Predicting the success of volatility targeting strategies

11 Mar 2015

Volatility targeting is a strategy that rebalances between a risky asset and cash in order to target a constant level of risk over time. When applied to equities and compared to a buy-and-hold strategy it is known to improve the Sharpe ratio and reduce drawdowns. We used Monte Carlo simulations based on a number of time-series parametric models from the GARCH family to analyze the relative importance of a number of effects in explaining those benefits. We found that volatility clustering and fat tails in return distributions are the two effects with the largest explanatory power. The results are even stronger when there is a negative relationship between return and volatility, which is known to be the case not only in equities but also to some extent in corporate bonds, government bonds and commodities. We used historical returns to simulate what the performance of a volatility targeting strategy would have been when applied to equities, corporate bonds, government bonds and commodities. The benefits of the strategy are more significant for equities and high-yield corporate bonds, which show the strongest volatility clustering, fat tails and negative relationship between returns and volatility. For government bonds and investment-grade bonds, which show less volatility clustering and a weaker negative relationship between returns and volatility, the benefits of the strategy were less marked.

Volatility targeting is a systematic strategy that invests in a risky asset and in the risk-free asset rebalancing the portfolio in such a way as to keep the ex-ante risk at a constant target level. This strategy is also known as constant risk, target risk or inverse risk weighting. The strategy made no sense if risky asset returns followed an independent and identically (i.i.d.) normal distribution. The volatility  of the risky asset returns would then be constant over time and could be estimated more accurately by increasing the history of returns used in its estimation. In such a case, allocating weight w to assets in a portfolio or allocating risk budgets w x amounts to being two sides of the same coin. However, the returns of financial assets do not follow i.i.d. normal distributions and their volatility, which varies over time, is not even observable.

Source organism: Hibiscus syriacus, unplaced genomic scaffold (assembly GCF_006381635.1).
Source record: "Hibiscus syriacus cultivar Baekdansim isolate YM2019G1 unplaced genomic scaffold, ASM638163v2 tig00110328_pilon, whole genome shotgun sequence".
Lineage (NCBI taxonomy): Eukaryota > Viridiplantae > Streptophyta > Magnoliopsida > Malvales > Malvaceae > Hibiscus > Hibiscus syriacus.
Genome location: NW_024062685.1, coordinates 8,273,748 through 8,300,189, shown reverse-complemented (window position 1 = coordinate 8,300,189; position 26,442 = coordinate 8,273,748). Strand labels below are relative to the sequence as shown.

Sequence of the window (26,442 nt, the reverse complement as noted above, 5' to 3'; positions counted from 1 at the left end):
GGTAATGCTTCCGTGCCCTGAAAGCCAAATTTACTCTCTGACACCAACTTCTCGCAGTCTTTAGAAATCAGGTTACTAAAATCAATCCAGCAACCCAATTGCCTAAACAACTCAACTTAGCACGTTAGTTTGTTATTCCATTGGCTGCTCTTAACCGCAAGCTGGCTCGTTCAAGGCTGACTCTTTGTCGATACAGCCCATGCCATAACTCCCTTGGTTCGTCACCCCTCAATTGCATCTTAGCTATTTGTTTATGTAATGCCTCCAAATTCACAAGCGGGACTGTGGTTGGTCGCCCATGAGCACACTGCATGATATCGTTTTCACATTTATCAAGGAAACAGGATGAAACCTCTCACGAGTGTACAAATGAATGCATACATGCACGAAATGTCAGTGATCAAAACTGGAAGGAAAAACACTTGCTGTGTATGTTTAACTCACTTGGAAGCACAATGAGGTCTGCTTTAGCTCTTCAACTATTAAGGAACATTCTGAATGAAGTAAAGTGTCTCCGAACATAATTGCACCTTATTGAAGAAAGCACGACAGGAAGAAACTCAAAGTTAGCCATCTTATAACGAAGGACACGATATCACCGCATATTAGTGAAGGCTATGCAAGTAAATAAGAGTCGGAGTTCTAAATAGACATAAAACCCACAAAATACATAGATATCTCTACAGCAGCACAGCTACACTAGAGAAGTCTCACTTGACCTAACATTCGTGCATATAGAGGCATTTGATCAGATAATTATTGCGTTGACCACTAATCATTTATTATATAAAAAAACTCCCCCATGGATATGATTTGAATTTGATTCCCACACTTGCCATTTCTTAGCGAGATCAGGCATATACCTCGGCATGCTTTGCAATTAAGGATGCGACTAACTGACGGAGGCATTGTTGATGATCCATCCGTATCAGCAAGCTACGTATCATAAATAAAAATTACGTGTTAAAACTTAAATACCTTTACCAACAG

As noted by Mandelbrot [1963], financial asset returns show volatility clustering, which refers to the observation that large asset price fluctuations tend to be followed by large price fluctuations, either negative or positive, and small asset price fluctuations tend to be followed by small price fluctuations. Engle [1982] and Bollerslev [1986] introduced the ARCH (Auto-Regressive Conditional Heteroskedasticity) and GARCH (Generalized Auto-Regressive Conditional Heteroskedasticity) parametric models, respectively, which can be used to model asset returns taking into account volatility clustering. The survey of Poon and Granger [2003] lists 93 published and working papers that look at volatility forecasting and volatility modeling at different frequencies and for several asset classes. The survey of Andersen, Bollerslev, Christoffersen and Diebold [2005] also discusses volatility forecasting.

 There is empirical evidence that the application of a volatility targeting strategy to equities targeting constant volatility over time does add value. Hocquard, Ng and Papageorgiou [2013] observe that not only do constant volatility portfolios deliver higher Sharpe ratios than buying and holding the underlying risky asset, but also that drawdowns are reduced. They show that targeting constant volatility helps to reduce tail risk. There is also theoretical support for the success of volatility-targeting strategies. Assuming constant mean return and varying volatility, Hallerbach [2012] proves that the volatility-targeting strategy improves the Sharpe ratio. The success of the strategy increases with better volatility forecasts. He shows that the higher the degree of volatility smoothing achieved by volatility weighting, the higher the risk-adjusted performance.

 Hallerbach [2013] reviews different approaches to controlling risk in portfolios that make a clear distinction between managing risk in the cross-section and managing risk over time. He is of the view that volatility weighting over time does improve the risk-return trade off and suggests that, at least for equities, the success of volatility weighting also arises from a second effect known as the asymmetric volatility phenomenon: the fact that returns tend to be negatively correlated with volatility.


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